I ride a 2006 diamondback xts Moto, still holding in there. Love it for the downhill rides, goes to show that beside their crappy Walmart bikes... They have some nice high end products Wink
  • + 5
 Super long chainstays, I like it. A bike built for real trails, not just bermed-out bike park trails.
  • + 2
 Super long chainstays for the "real trails"? Are those not better for the DH in the parks? Sometimes there is steeps a 66.5 head angle is still not slack enough for and if you have short chain stays you got some insurance to not OTB. Because it's very important to not hurt yourself on these remote real trails in the wild. The "real trails" aspect I found most appealing with the bike is the very unnatural color. I get a sense of security (maybe false) knowing I'm wearing/riding colors not meant to be in a wild animals natural diet.
  • + 6
 Long chainstays make bikes feel sluggish on "real trails", but gives you stability on bike park laps. On the other hand it helps climbing if that's your thing. For me shorter CS equals more fun.
  • + 3
 I find the geometry of this bike the most interesting thing here. MAjOR trend bucking going on and it's worth noting. Everyone forget the trouble Gwin had with the super short CS on the demo? Remember that he one made with longer stays after trying a larger frame? Anyways, I'm starting to rethink the short stays/long front triangle is everything mindset. As modern trail bikes become more slack the wheelbase gets REAL long and chain stays can only do so much to keep wheelbase in check.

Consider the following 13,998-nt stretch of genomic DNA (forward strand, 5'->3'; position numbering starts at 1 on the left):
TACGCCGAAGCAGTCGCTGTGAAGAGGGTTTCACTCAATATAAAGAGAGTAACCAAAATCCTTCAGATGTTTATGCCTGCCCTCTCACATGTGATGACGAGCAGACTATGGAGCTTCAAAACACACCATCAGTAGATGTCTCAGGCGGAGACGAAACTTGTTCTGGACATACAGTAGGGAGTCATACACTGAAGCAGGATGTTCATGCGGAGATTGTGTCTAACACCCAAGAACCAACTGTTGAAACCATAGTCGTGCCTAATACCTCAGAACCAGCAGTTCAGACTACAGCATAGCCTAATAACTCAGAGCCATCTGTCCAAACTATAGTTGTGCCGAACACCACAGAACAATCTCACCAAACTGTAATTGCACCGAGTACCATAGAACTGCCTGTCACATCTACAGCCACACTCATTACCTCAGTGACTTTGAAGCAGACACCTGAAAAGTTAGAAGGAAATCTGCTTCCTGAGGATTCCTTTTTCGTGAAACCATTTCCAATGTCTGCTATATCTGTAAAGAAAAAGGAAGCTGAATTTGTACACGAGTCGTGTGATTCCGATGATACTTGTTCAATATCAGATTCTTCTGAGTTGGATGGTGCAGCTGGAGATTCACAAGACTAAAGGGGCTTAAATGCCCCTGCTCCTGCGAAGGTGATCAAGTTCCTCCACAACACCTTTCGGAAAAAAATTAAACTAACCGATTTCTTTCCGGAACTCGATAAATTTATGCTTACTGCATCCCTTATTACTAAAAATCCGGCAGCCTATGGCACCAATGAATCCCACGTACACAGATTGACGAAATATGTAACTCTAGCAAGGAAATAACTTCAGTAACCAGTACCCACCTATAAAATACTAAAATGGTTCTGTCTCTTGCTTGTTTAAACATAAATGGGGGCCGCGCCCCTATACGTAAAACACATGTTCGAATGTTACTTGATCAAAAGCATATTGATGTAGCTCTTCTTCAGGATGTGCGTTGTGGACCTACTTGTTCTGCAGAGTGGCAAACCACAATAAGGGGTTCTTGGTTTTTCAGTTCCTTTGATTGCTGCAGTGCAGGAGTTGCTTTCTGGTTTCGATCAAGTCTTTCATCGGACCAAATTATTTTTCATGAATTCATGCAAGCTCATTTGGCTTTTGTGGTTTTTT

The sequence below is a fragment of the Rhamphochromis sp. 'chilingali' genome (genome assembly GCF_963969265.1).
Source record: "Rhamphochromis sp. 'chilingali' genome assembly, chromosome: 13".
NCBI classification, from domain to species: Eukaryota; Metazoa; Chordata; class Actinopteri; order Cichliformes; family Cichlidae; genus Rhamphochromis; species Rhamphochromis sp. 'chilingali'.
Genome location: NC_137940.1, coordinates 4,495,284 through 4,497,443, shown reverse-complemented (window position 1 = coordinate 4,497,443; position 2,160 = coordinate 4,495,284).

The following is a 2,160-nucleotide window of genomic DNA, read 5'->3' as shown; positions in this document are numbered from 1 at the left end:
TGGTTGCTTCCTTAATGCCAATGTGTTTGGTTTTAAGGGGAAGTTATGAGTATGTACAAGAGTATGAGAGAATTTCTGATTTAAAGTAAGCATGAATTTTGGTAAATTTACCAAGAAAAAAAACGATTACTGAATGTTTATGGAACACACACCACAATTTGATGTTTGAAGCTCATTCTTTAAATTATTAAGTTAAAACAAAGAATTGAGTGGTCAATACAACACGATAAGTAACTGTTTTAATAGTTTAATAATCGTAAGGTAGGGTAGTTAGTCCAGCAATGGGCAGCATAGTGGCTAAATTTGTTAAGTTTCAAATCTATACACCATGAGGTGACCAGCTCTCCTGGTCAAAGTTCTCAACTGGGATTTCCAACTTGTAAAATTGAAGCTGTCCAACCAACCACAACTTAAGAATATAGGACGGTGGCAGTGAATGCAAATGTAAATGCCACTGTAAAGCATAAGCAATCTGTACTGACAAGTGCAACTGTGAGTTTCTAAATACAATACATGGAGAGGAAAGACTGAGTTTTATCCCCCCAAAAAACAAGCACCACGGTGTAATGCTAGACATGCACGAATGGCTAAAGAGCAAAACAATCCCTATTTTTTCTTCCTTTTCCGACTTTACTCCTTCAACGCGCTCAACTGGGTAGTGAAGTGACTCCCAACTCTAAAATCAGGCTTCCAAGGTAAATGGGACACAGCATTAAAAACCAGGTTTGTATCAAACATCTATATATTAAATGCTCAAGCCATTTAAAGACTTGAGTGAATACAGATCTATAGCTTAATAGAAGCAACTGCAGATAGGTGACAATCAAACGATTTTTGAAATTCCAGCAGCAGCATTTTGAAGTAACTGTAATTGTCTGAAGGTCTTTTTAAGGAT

Wonder what the wheelbase is on this bike and if that contributed to how playful it felt? Maybe wheelbase is more important than CS length is how quick a bike feels on the trail?
  • + 2
 Yeah, a lot of the 'real trails' here are tight and twisty, good luck getting round them quickly with a 451mm chainstay.
  • + 1
 @gotshovel, Gwin only had his chainstays increased by a single-figure amount of millimetres, not by an inch and a quarter! Geometry trends are trends for a good reason, they work. Why would you want all that frame out behind you where it's difficult to control.
  • + 1